7. DrBrydon
    Posted June 19, 2019 at 5:00 pm | Permalink

    I’ve always loved baobob trees. They are so untypical.

  8. Mark R.
    Posted June 19, 2019 at 6:55 pm | Permalink

    Hiking around botanical gardens is nothing but fun. Whenever I’m travelling and find out about one, there’s a day’s destination. Thanks for the virtual tour(s) so far. Hawaii is relaxing even when experiencing it in absentia.

  9. Achrachno
    Posted June 19, 2019 at 8:04 pm | Permalink

    The wide-leaved rosette plant following the golden barrel is Agave attenuata, perhaps the most benign member of its often wickedly thorny genus.

    • Posted June 19, 2019 at 8:56 pm | Permalink

      Yes, this is agave.

      I don’t think the red flower is a hibiscus. It resembles a gladiolus bloom but I’m not sure.

      • danstarfish
        Posted June 22, 2019 at 3:52 am | Permalink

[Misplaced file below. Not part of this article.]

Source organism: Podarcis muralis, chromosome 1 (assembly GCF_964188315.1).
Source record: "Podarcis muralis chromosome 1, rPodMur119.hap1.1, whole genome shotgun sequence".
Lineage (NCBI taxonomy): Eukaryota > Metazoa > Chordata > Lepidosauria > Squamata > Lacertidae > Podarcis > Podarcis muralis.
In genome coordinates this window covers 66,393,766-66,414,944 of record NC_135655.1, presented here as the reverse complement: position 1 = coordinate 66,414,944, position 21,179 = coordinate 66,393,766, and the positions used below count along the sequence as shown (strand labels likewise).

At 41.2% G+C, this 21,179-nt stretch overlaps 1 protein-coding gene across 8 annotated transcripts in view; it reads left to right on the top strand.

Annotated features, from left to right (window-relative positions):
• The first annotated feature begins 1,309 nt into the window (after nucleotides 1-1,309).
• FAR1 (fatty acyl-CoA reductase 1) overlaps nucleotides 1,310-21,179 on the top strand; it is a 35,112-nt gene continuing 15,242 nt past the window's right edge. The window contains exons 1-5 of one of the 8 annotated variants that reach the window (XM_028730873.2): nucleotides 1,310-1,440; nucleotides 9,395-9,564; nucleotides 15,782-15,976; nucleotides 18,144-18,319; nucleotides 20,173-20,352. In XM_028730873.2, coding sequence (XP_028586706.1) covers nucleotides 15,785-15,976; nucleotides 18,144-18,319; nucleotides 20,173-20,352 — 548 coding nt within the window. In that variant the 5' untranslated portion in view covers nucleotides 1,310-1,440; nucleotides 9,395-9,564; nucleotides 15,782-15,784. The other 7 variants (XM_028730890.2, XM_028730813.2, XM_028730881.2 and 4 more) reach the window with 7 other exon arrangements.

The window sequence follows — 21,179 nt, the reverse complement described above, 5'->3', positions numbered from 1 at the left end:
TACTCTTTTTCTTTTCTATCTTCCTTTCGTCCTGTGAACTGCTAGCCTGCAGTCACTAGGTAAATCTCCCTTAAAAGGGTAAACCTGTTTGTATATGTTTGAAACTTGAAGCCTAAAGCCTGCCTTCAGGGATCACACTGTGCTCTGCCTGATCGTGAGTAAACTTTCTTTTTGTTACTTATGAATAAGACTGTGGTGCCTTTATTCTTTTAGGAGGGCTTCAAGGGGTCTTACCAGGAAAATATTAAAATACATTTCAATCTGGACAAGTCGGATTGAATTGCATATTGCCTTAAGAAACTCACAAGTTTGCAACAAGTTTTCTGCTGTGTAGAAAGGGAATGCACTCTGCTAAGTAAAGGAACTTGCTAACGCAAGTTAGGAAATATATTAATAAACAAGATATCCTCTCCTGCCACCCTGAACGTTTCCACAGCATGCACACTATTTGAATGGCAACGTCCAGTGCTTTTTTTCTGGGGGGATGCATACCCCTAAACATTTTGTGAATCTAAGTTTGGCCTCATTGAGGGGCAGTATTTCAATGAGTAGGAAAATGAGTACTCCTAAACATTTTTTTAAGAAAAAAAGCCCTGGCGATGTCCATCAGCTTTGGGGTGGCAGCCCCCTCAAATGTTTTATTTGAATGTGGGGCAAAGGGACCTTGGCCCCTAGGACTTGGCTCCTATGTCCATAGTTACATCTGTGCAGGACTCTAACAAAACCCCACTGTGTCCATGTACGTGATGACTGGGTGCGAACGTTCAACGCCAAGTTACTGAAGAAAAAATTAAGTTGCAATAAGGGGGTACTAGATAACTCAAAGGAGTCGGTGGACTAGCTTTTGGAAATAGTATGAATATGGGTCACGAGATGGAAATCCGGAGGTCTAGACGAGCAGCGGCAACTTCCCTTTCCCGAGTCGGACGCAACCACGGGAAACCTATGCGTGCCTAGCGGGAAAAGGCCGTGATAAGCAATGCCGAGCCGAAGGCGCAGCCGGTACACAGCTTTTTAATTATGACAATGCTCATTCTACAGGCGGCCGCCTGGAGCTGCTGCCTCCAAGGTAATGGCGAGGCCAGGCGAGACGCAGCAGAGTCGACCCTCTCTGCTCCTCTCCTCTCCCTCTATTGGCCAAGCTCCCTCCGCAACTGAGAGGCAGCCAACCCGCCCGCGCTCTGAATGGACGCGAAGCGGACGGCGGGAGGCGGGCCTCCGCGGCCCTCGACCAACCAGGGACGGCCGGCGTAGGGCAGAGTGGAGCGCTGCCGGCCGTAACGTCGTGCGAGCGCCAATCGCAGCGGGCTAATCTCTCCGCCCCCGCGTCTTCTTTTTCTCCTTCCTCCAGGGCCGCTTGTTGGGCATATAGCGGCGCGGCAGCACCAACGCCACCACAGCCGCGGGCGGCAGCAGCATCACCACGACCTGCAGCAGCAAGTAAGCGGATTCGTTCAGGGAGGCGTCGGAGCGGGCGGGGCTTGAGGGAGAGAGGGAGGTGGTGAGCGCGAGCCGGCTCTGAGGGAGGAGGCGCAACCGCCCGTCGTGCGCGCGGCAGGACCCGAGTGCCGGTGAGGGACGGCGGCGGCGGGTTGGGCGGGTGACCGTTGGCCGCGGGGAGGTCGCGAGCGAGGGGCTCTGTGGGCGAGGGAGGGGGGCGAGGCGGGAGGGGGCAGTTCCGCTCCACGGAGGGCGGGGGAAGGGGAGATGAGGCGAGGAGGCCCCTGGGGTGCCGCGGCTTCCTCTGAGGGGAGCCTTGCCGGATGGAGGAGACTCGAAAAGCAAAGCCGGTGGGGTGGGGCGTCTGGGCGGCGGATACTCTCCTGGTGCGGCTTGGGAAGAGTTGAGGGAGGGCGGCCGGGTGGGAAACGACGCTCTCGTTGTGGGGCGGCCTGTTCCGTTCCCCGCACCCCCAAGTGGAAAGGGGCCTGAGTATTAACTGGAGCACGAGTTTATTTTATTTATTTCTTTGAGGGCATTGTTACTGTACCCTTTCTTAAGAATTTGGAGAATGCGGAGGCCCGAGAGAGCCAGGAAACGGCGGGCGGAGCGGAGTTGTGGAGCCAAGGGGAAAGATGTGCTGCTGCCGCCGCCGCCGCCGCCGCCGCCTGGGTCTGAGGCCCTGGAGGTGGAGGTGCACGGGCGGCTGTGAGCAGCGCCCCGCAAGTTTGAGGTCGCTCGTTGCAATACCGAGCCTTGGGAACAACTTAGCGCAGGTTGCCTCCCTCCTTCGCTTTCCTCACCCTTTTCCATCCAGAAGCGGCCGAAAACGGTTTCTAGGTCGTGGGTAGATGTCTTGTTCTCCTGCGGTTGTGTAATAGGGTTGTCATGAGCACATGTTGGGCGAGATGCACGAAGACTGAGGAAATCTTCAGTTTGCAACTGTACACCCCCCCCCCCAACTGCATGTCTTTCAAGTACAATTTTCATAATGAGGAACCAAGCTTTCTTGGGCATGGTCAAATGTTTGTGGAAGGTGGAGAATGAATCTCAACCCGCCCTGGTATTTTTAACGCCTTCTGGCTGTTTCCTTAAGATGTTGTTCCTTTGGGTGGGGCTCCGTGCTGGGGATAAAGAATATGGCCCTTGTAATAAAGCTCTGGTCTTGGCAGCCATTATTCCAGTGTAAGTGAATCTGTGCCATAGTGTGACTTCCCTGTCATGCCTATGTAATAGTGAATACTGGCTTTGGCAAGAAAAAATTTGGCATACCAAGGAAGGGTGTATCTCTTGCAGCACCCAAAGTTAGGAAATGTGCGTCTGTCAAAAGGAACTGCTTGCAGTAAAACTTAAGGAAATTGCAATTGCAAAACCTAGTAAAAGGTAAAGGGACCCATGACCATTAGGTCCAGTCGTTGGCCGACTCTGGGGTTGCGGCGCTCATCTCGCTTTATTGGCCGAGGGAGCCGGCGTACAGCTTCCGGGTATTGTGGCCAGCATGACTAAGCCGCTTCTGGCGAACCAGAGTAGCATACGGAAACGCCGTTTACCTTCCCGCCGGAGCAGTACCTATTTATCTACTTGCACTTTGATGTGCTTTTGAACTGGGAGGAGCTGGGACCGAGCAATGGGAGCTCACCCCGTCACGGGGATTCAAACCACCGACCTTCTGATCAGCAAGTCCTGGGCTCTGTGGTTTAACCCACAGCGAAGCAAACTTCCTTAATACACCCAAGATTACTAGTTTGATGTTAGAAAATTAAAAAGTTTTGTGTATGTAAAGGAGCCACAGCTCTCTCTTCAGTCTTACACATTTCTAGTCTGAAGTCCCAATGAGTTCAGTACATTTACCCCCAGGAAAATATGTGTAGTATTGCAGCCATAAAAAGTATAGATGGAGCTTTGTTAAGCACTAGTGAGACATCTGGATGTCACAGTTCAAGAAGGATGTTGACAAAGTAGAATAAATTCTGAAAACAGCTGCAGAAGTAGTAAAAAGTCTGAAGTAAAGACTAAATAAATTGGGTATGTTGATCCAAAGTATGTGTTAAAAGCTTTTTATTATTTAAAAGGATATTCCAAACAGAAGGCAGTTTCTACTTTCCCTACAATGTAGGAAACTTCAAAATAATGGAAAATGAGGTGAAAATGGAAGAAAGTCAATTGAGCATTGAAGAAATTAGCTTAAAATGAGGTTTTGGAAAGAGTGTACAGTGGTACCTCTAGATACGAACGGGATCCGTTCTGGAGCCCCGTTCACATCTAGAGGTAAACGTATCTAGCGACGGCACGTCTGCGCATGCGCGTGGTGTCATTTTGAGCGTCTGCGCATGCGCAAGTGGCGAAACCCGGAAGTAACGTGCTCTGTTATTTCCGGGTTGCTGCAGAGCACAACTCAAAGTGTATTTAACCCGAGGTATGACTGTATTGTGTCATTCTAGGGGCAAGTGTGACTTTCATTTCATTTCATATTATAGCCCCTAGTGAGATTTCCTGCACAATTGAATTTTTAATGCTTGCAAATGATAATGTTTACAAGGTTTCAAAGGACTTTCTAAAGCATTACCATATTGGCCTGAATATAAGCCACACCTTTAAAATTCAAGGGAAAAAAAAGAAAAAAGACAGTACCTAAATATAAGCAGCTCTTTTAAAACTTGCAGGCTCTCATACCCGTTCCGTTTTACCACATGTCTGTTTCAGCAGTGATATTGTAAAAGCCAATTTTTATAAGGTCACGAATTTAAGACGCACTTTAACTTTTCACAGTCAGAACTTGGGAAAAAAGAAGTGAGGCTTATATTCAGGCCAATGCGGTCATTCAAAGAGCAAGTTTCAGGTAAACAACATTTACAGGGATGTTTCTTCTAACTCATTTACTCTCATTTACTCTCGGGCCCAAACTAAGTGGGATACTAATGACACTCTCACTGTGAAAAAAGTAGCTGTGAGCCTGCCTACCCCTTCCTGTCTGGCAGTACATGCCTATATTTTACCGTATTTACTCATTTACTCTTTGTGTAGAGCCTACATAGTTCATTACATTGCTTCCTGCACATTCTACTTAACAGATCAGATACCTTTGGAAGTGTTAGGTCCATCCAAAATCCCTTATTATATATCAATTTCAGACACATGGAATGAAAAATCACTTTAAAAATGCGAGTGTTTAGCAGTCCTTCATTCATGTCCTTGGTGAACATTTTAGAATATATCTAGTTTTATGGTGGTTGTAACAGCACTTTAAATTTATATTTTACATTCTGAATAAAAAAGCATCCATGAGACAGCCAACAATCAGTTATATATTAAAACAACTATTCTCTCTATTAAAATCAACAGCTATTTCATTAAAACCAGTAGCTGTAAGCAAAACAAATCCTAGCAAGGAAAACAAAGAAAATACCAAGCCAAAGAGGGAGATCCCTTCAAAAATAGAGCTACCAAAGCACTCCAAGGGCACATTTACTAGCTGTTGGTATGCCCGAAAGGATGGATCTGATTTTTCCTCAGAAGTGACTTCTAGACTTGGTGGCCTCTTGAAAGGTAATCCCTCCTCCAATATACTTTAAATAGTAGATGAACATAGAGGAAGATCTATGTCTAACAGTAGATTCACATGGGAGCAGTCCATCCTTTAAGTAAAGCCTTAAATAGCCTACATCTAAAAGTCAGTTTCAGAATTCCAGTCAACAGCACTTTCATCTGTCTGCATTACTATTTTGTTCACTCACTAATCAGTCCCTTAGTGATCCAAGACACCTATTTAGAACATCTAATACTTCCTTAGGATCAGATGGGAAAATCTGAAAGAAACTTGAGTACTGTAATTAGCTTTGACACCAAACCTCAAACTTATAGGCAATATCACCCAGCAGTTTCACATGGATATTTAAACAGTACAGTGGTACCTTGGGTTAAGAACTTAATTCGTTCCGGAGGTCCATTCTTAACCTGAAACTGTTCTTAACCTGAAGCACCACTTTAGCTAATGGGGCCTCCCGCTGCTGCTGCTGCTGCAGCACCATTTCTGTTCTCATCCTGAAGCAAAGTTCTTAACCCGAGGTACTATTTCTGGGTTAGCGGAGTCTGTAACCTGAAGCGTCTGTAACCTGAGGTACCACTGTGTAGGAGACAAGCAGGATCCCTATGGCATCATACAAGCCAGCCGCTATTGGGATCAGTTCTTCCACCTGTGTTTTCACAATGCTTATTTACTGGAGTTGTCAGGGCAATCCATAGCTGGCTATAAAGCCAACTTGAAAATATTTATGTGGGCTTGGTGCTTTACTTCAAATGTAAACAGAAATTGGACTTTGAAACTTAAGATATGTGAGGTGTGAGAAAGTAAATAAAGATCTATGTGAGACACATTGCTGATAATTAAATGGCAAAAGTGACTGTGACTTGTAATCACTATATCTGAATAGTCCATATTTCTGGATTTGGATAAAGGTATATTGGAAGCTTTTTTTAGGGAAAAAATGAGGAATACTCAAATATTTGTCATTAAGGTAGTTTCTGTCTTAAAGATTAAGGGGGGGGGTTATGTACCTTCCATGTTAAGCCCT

Yes, the red flower isn’t a hibiscus. It’s an adenium (desert rose).

  10. Glenda Palmer
    Posted June 19, 2019 at 10:18 pm | Permalink

    Thank you for the wonderful photos and notes. The plants are amazing – and different compared to anything I am familiar with.

    • Dominic
      Posted June 20, 2019 at 4:30 am | Permalink

      Yes – but surprised there is no small label attached to the trees the way some botanical gardens do…

  11. joanfaiola
    Posted June 20, 2019 at 6:34 am | Permalink

    The tree with red flowers is a coral tree Erythrina sp. There are a number of species indigenous to South Africa, where I live. Some of them are frost-hardy.

    • Mike Cracraft
      Posted June 20, 2019 at 11:05 am | Permalink

      It certainly looks like a coral bean tree, although the ones we grow here in Texas have
      smooth bark and no thorns. At first I thought it might be a Madagascan euphorbia given the spiny limbs but the flowers give it away.

  12. Kurt Helf
    Posted June 20, 2019 at 12:51 pm | Permalink

    Am I the only one who thought of the “Fanny Dooley” jokes from PBS’ old “Zoom” program after reading today’s “Hili Dialogue” and the shave ice portion of “Hawaii: Day 2”?
    Fanny Dooley loves vanilla ice cream but hates vanilla shakes.
    I believe the sausage tree fruits are eaten by elephants in their native Africa. Too bad Gomphotheres never made it to Hawaii.

  13. Posted June 21, 2019 at 11:33 am | Permalink

    I should try to find a seafood focused shabu shabu place here …